An interview with South Carolina’s Tim Scott: A black congressional candidate who thinks the Tea Party — not CBC — might be his kind of caucus

Alex Pappas Political Reporter
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Tim Scott will likely change the fact that there are no African-American Republicans in Congress, but don’t automatically count on him to join the Congressional Black Caucus when he does.

“I’ve thought about it,” the South Carolina congressional candidate said Monday during an interview on Capitol Hill with The Daily Caller. “But I haven’t come to a solid decision. I’m probably leaning against it.”

Yet there’s another caucus the staunchly conservative state representative from Charleston finds “intriguing and interesting.” That would be the Tea Party Caucus, founded last week for House members who believe in the ideals of the conservative movement by Minnesota Republican Rep. Michele Bachmann.

“I’d love to see all the tenets of the caucus, but on the surface it’s certainly something that I wouldn’t say no to at this point,” Scott said.

Scott’s congressional run has been historical — and promises to make even more history when he faces a perennial losing Democratic candidate in his heavily-Republican district in November. In the primary, he defeated big names like Paul Thurmond, the son of the former Sen. Strom Thurmond, and Carroll Campbell, the son of another former well-known politician in the state.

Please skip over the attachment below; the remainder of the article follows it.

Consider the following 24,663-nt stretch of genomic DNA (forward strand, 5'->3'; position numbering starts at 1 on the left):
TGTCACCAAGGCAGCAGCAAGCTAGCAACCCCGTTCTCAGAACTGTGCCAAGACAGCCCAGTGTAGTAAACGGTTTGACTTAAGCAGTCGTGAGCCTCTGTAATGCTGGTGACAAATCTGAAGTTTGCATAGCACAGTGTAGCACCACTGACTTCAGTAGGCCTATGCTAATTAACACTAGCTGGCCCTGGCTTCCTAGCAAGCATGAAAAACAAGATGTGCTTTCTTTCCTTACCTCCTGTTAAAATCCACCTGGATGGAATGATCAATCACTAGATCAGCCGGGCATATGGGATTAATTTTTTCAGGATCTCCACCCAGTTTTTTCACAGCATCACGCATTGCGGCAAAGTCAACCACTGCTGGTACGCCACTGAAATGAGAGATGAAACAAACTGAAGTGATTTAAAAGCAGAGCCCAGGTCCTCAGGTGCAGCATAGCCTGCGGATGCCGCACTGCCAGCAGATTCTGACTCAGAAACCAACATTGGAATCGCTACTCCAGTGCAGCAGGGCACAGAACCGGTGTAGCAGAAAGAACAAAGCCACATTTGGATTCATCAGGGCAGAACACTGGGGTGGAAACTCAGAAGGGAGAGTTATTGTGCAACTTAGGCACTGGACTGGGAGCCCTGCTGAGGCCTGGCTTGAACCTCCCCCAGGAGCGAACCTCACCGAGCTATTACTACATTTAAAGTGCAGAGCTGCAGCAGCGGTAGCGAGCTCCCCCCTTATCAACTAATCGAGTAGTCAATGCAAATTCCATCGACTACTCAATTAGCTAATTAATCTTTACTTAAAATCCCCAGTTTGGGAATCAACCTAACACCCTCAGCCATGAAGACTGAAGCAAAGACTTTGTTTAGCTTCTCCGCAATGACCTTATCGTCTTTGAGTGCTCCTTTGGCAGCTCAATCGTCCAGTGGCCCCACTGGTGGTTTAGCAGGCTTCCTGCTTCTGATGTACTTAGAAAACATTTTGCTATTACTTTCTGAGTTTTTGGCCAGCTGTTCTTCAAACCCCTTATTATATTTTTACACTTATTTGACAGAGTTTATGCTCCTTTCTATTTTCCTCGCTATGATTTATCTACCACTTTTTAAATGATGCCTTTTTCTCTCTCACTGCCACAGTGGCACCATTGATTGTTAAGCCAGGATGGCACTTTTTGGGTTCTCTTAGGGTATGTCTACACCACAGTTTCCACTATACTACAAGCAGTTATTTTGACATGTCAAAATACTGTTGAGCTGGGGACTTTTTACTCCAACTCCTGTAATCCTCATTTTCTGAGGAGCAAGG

If he wins the general election, he’ll be the first black Republican since J.C. Watts of Oklahoma retired in 2003 to serve in the House. He’d be the first black GOPer elected in the South in more than a hundred years.

But that narrative, he said, is much more appealing to news editors in Washington D.C. than to the voters in the Palmetto State’s first congressional district. “I think all news media sees it as an opportunity to create a headline. For us, it’s not really that interesting,” he said while beginning to smile. “I’ve been black for a long time.”

Despite endorsements from big names like Sarah Palin and Newt Gingrich and his likely celebrity status upon reaching Capitol Hill if he wins, he doesn’t envision himself necessarily stepping into the role of national leader. “I see myself as a person who wants to serve the constituents within my district and find a way to move those who are not in our position philosophically to our position,” he said.

Few politicians in his state can probably claim a personal story like Scott’s. He grew up in poverty, but with a mom whom he said raised him with conservative values. He still thinks running for student council in 8th grade — and then flunking out of school in 9th grade — was a life-changing moment for him. He attributes his mentor, a Chick-fil-a operator, for teaching him about “the advantages of small business.”

Scott says his campaign is about the conversations South Carolinians are having around their kitchen tables, where voters are talking about jobs and the economy. “That’s the place where we have to make sure our message reaches,” he said. “If our message reaches the kitchen tables, we are in good shape.”

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